I have mild to moderate sleep apnea and use a CPAP machine. I am able to get by without my machine while in the BWCA for a week, but do sleep in a solo tent set up as far away from others as possible. So far, so good. I do think I scare the bears away from our site. They don't want to mess with the beast making those noises...
"The trouble with the world isn't that people know too little, but that they know so much that just ain't so."
I use one of the many oral devices marketed for apnes. Just google 'sleep apnes' and you'll find many options. I use a CPAP at home & whereever electricity is available, but the oral device does help when camping. If worn properly, the jaw will be sore for a night or two while adjusting. I would try it at home, where one has the option of switching back to the CPAP in case it doesn't work out.
I have sleep apnea and couldn't sleep with the machine (nor could my wife :). They might have improved by now but, after a lot of appeals, I convinced my health insurance to pay for an oral device. It works good enough. The oral device I have was professional level and comparatively expensive ($1400- thank you insurance!) but you can buy a relatively inexpensive product that works on the same principle but just isn't as durable. I think one of them is called a "snoremate". But, as advised by others, test it before you go.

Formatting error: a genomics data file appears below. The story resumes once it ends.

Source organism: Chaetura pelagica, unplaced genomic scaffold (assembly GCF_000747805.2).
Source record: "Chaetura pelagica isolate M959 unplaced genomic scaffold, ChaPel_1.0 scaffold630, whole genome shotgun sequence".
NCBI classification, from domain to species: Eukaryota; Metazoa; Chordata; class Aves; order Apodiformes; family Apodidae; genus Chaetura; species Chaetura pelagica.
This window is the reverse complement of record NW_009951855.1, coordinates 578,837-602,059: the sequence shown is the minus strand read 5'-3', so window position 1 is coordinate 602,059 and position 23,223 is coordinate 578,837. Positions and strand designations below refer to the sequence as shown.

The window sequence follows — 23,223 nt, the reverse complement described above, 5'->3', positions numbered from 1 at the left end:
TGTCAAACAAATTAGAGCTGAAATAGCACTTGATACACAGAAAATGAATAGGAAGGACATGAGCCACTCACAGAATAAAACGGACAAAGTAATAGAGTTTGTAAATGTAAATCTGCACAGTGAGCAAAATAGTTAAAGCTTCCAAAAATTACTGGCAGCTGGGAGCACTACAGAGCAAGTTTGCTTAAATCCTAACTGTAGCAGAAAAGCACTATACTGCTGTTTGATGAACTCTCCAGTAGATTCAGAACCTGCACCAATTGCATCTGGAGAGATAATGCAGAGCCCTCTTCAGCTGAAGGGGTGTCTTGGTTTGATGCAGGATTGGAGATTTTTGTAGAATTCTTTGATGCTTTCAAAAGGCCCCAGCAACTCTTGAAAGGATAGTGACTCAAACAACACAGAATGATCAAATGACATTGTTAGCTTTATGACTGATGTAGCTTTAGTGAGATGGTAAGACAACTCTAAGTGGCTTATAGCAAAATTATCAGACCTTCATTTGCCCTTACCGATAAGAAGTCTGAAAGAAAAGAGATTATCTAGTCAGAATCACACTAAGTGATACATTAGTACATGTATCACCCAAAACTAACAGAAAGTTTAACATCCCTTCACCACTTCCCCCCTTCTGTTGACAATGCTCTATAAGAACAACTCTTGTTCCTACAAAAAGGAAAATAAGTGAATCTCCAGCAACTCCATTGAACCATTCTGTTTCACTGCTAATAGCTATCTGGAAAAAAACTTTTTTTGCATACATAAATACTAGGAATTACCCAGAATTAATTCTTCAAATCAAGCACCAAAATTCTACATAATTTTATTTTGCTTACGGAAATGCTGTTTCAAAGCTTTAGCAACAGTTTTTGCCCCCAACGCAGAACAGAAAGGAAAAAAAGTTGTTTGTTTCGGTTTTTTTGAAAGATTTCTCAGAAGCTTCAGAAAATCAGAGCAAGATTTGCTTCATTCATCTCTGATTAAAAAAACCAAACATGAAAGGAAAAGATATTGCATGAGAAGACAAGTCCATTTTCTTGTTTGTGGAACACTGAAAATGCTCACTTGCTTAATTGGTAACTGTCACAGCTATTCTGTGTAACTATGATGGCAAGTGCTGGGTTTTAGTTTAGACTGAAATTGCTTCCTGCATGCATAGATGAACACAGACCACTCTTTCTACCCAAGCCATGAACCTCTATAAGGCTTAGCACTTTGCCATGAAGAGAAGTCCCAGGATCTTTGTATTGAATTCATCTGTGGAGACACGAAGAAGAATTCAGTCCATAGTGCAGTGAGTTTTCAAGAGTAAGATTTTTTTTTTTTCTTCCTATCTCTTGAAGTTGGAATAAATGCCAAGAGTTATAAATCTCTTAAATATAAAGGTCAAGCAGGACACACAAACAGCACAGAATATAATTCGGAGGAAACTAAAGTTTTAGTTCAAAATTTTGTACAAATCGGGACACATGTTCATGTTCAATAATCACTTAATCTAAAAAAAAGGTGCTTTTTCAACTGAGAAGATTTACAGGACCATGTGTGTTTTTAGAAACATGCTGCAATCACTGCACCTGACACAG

I applaud you all for doing SOMETHING about your sleep apnea-obstruction. It very debilitating. When I first started in (I'm a R.R.T.),back in the 70's, when didn't have devices or CPAP machines. We had to let people become comepletely disabled, and then Trach them. I also obstruct, although I am not the typical overweight type(I'm 5'8", 150lbs). I have a small oral airway. I had my uvula trimmed, twice, and the pillars put in Palate. Didn't help. Tried a mouthpiece-thing called Puresleep, it holds your lower jaw a tad foreword...tongue does not fall into airway, and I don't snore at all. I have poor sleep habits because of my schedule(7p-7a), but at least I get 3-5hrs if sleep. Uvula trimming and Pillar's were both office procedures under a local--I drove myself home afterwards.
"Blessed are the cracked because they let in light."